Previous research has indicated that environment and experience can have significant effects on the risk of and progression of symptoms of Parkinson’s disease (PD), possibly by decreasing oxidative stress that can contribute to the development of neurodegenerative diseases. Enriched environment and physical activity, specifically, are neuroprotective and demonstrate the ability to decrease cognitive and motor deficits. In the present study, we investigate the therapeutic effects of environmental enrichment (social and intellectual stimulation, EE) and physical enrichment (forced exercise, PE) on motor functioning and cellular plasticity either before or after a lesion in a 6-OHDA rat model of PD. Prevention, exposure to EE and PE before the 6-OHDA lesion, was significantly more effective in reducing the motor deficits that result from the lesion. Future research should continue to explore prevention as an important method of building a cognitive reserve, reducing cellular oxidative stress, increasing neurotrophin levels such as GDNF, and reducing the negative behavioral consequences of neurodegenerative disease.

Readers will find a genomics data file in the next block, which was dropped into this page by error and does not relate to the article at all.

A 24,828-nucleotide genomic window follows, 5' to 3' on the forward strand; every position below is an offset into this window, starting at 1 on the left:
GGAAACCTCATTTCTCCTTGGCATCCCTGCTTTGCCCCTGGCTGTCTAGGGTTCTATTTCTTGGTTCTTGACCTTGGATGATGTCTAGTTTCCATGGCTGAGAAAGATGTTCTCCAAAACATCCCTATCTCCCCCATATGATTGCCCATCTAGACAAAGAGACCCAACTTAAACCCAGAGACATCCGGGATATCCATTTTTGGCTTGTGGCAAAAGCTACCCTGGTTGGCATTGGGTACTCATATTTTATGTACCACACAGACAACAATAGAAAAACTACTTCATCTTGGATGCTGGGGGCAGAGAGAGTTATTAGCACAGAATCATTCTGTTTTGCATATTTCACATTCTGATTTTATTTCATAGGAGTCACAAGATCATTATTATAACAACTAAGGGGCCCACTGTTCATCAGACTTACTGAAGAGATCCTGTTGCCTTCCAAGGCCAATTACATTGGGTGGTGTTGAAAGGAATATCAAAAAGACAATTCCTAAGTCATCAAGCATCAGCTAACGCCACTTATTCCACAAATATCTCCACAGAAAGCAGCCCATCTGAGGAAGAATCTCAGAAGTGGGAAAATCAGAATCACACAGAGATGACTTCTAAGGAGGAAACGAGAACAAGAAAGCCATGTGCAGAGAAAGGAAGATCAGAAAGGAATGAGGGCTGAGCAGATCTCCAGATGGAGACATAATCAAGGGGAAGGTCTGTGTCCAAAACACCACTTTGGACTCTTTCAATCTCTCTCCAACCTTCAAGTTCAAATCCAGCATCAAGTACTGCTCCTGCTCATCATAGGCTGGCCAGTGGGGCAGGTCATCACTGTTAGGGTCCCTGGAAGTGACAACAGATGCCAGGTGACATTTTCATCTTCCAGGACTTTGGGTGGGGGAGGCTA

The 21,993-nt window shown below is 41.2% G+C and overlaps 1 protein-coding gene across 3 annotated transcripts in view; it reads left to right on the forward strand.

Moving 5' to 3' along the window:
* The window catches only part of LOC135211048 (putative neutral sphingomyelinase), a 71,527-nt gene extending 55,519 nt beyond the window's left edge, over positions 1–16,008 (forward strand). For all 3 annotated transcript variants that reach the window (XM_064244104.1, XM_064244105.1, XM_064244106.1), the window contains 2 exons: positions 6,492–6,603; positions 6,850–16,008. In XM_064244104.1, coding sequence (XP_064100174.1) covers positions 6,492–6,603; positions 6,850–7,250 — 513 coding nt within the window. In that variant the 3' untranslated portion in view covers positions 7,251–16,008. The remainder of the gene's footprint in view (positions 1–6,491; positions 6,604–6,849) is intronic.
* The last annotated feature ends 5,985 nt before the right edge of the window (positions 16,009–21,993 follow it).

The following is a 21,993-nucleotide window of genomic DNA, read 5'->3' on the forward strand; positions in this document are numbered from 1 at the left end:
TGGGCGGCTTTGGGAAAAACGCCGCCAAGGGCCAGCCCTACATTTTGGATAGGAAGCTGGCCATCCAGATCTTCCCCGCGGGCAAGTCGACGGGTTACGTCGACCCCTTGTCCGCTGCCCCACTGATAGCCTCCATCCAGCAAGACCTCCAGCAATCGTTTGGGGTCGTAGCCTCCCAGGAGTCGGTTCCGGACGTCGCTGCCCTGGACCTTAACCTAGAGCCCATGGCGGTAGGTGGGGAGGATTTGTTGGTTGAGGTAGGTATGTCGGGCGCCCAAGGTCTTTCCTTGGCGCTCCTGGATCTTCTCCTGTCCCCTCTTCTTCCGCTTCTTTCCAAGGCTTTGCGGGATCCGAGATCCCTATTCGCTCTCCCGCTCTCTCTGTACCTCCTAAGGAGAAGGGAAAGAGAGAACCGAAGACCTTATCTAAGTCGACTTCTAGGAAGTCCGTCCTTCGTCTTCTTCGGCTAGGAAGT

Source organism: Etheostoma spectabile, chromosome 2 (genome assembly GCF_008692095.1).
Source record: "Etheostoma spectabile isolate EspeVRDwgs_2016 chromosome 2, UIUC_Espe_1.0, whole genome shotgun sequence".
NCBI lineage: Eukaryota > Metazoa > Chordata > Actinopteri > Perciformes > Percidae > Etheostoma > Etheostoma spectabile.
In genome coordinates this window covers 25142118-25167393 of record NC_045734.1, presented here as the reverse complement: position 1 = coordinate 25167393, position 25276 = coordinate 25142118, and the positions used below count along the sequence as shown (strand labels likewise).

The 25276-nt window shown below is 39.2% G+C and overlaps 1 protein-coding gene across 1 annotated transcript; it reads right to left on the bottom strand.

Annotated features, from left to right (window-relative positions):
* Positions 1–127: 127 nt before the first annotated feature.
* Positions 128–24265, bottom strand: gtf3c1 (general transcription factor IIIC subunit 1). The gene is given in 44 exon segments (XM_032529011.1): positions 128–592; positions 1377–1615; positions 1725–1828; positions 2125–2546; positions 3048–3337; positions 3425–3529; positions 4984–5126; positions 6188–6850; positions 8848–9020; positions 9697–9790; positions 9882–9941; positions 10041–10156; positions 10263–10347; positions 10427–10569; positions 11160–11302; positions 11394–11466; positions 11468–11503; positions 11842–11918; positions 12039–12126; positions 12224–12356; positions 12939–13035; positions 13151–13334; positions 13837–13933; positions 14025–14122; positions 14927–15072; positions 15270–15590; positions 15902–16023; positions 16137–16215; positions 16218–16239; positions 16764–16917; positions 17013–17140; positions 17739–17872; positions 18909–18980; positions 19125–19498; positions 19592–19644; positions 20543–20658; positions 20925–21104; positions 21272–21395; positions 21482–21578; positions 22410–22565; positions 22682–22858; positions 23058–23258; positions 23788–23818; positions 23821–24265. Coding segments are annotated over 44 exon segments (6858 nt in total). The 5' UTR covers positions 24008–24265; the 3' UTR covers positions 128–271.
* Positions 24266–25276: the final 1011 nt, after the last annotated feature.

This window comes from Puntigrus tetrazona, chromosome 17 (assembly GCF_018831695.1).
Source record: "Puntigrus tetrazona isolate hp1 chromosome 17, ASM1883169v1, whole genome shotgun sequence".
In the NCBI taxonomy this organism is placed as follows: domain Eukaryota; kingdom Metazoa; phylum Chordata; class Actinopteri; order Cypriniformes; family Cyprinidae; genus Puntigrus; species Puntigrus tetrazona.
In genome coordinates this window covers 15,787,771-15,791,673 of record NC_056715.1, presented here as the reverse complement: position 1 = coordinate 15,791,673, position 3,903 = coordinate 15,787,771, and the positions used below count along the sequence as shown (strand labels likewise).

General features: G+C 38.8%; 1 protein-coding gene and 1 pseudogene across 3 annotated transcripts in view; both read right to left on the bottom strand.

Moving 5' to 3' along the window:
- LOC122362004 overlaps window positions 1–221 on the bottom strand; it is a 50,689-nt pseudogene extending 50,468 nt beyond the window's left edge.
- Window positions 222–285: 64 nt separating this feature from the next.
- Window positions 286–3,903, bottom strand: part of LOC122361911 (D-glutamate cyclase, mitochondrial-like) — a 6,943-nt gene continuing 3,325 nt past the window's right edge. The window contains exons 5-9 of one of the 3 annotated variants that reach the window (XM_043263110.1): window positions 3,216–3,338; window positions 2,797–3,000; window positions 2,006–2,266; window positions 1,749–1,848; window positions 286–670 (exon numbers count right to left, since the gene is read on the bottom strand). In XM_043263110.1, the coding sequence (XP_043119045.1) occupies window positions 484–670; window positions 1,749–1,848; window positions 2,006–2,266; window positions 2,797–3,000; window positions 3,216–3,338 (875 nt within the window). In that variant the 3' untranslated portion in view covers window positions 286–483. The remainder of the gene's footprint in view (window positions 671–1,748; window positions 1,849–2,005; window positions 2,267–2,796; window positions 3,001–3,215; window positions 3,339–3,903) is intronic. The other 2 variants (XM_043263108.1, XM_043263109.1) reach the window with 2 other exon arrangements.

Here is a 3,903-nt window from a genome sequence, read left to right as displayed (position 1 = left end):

Stavnezer, Amy Jo
Wilson, Emily R., "The Effects of Environmental and Physical Enrichment on the Motor Functioning and Cellular Plasticity in a Rat Model of Parkinson's Disease" (2016). Senior Independent Study Theses. Paper 7377.
Behavioral Neurobiology | Molecular and Cellular Neuroscience
Parkinson's disease, 6-hydroxydopamine, environmental enrichment, physical enrichment, GDNF, oxidative stress
Bachelor of Arts
Senior Independent Study Thesis
© Copyright 2016 Emily R. Wilson